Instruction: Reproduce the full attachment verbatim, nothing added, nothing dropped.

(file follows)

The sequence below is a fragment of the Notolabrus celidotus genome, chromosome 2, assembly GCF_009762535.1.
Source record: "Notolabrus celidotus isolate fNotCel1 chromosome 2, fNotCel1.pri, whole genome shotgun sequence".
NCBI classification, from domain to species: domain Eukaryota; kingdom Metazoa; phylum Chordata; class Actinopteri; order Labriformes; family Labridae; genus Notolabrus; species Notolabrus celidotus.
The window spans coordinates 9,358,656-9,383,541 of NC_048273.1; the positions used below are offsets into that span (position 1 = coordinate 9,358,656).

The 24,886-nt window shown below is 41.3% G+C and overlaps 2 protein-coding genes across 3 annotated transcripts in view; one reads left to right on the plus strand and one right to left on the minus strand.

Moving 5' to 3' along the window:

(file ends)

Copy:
The sequence below is a fragment of the Notolabrus celidotus genome, chromosome 2, assembly GCF_009762535.1.
Source record: "Notolabrus celidotus isolate fNotCel1 chromosome 2, fNotCel1.pri, whole genome shotgun sequence".
NCBI classification, from domain to species: domain Eukaryota; kingdom Metazoa; phylum Chordata; class Actinopteri; order Labriformes; family Labridae; genus Notolabrus; species Notolabrus celidotus.
The window spans coordinates 9,358,656-9,383,541 of NC_048273.1; the positions used below are offsets into that span (position 1 = coordinate 9,358,656).

The 24,886-nt window shown below is 41.3% G+C and overlaps 2 protein-coding genes across 3 annotated transcripts in view; one reads left to right on the plus strand and one right to left on the minus strand.

Moving 5' to 3' along the window: